Getting Initial Change Communications Right

Getting Initial Change Communications Right
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Initial Change Communications – Do It Right from the Get-Go
Don’t join the 70% majority of companies whose change initiatives fail! Too many organizations and change management simulation participants are not rigorous enough at the outset as they strategize, plan, and communicate desired organizational changes. Change leaders should not leave anything up to chance.

Poor initial change communications are major factor in failing to win the hearts and minds of those most affected by change at work. When we ask employees, they tell us that leadership’s vision of change often lacks the accuracy, urgency, clarity, relevancy, and messaging that inspires commitment and alignment.

Studies reveal that only 13% of U.S. workers strongly agree that their leadership communicates effectively and only 2% more that their leaders create enthusiasm for the future.

To set the stage for effective change, you need to convey a message that both explains the need for change in way that resonates with employees and also inspires their commitment to the future vision.

4 Keys to Better Initial Change Communications
To do better change communications right from the very beginning, here’s what change leaders need to do:

  1. Create the Right Change Context
    Experienced change management consultants know that context matters.  To create the right context for change communications, make sure that you and your key stakeholders deeply:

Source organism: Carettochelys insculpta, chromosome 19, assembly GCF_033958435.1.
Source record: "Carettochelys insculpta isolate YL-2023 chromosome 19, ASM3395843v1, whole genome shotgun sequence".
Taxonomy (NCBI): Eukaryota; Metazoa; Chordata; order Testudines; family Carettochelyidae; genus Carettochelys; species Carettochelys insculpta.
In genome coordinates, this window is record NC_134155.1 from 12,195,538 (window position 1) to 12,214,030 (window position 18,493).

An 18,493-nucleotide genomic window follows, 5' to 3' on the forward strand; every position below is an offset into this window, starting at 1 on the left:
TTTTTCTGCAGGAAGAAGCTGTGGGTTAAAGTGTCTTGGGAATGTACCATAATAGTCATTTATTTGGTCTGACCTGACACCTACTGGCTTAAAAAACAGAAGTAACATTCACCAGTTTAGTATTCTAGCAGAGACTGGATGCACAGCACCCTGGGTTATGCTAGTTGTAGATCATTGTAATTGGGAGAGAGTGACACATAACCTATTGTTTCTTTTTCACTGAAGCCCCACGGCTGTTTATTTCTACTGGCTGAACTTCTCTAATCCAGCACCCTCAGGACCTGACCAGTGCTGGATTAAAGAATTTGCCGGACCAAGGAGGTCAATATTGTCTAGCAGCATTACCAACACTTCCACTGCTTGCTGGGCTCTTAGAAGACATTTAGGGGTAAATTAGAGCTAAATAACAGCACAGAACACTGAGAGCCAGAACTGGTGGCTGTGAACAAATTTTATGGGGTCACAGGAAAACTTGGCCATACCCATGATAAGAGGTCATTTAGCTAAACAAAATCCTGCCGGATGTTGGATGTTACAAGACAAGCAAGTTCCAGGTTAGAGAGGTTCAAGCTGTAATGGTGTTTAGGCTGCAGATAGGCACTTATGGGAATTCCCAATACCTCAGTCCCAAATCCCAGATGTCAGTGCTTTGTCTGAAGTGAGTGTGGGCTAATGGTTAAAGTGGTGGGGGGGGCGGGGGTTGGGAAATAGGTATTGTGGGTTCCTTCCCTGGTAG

Understand the current situation
    – Assess the current level of dissatisfaction with the status quo
    – Explain the  vision for change
    – Create enough urgency for change for each and every stakeholder
    – Agree upon the first steps to take over the next 30, 60, and 90 days
  2. Communicate for Impact
    Communicating for impact is about telling a better story by consistently speaking the truth with relevance, moving important work forward in a meaningful way, and building trust and confidence in your relationships.

    For us change leaders, it all starts with the hundreds of opportunities to communicate each day that all roll up to a master narrative of our credibility and our integrity.  That means being crystal clear about why change matters and considering the following basic communication questions every time you open your mouth:

    – What are you communicating?
    – Who is your audience?
    – What are the highlights of your message?
    – What do you want your audience to do?
    – What does success look like?
    – What might get in the way of your success?
    – Why is this communication important?
  3. Connect Vision with Purpose
    Make sure that the change initiative is fully aligned with the purpose of the organization and is designed to meaningfully advance that purpose. If not, take a more thorough look at your change rationale. There may be a disconnect that will undermine both your communication and your vision.
  4. Make It a Group Effort
    Change should be done “with” people, not “at” them. It stands to reason that the more you actively involve stakeholders in the change planning, the more easily they will accept the need for change and commit to it.

    Invite employee involvement early and often through interviews, surveys, focus groups, working sessions, and open forums. There may be some who resist change, but you will be better able to answer the questions you hear than those that are whispered behind the scenes.

The Bottom Line
There is no secret sauce for change success. Our change management simulation participants know that it takes work to plan and tell a persuasive story and patience to sustain forward motion and realize the desired changes.

To learn more about being an effective change leader, download The 5 Science-Backed Lenses of Change Leadership that You Must Get Right

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